Every four years in America there is this little thing called The Presidential Elections. Every year I find myself more and more frustrated at the lack of change in our political culture. Go back 40 years and every election cycle boils down to the same three or four topics –Sex, Abortion, Taxes, and sometimes War.
The tenor of the debate ends up containing the same tired buzzwords. Never has this been more evident than in the Broadway revival of Gore Vidal’s political satire The Best Man. The really fun, but really sad thing about this production is that producer Jeffrey Richards and his team revived the show without modernizing any of the dialog. This production is essentially the original 1960s version.
In this context watching the play makes me feel like we’re in a time warp, or at the very least never left that time. The same issues that were fought and argued about in the '60s are still being debated. You would think we’d be fighting over regulations for flying cars by now or whether to put settlements on Mars...Oh, wait. Hey, Newt! Something, anything, other than tax cuts, abortion, and gay rights.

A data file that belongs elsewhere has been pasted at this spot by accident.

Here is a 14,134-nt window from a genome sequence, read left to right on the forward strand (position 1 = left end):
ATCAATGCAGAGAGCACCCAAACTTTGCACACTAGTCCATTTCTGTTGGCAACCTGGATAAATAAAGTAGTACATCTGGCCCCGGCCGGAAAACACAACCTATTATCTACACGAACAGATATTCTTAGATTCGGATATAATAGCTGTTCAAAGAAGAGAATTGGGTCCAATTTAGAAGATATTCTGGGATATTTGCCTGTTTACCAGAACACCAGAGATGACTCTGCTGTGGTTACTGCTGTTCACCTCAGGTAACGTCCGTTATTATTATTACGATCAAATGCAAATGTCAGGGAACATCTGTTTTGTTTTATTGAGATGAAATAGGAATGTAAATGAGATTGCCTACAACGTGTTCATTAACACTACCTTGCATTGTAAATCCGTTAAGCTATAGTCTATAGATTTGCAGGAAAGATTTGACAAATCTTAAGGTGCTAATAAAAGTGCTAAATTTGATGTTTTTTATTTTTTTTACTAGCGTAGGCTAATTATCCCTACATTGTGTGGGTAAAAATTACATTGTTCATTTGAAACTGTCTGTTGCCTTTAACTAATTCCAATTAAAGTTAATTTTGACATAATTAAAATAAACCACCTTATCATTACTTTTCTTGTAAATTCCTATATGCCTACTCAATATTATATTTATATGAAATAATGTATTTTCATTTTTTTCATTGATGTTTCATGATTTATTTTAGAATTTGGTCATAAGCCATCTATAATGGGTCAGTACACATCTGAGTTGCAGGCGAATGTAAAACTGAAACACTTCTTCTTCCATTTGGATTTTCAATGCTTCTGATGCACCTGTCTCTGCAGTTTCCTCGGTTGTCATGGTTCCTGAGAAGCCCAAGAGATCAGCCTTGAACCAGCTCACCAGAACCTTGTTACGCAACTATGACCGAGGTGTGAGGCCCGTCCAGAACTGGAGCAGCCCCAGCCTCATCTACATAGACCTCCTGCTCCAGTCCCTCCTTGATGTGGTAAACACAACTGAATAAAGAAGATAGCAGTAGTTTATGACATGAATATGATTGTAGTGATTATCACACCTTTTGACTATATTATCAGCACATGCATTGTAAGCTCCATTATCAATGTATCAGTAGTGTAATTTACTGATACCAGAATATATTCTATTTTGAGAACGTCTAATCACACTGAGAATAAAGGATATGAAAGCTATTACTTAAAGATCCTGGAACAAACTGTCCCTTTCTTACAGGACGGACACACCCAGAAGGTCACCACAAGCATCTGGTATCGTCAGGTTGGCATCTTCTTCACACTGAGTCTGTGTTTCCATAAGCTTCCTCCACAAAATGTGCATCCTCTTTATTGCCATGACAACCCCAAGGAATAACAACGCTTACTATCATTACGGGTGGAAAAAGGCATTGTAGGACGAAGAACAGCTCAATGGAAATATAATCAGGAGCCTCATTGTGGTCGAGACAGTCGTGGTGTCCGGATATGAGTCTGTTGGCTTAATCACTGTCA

Eric McCormack of Will and Grace fame (I never watched the show) is amazing here as a brash over-the-top politician who will do anything to win. His line deliveries contain a strong cadence and rhythm that makes you want to strangle him. He is the smooth, fast-talking politician we all want to hate. His wife Mabel Cantwell (Kerry Butler) as the Southern Belle is just as wonderfully trashy as he is.
Every time the show cuts between the Cantwells and their chief political rivals, the old-school Secretary of State William Russell (John Larroquette) and his demure unassuming wife Alice Russell (Candice Bergen), you really see the stark contrast in generational styles.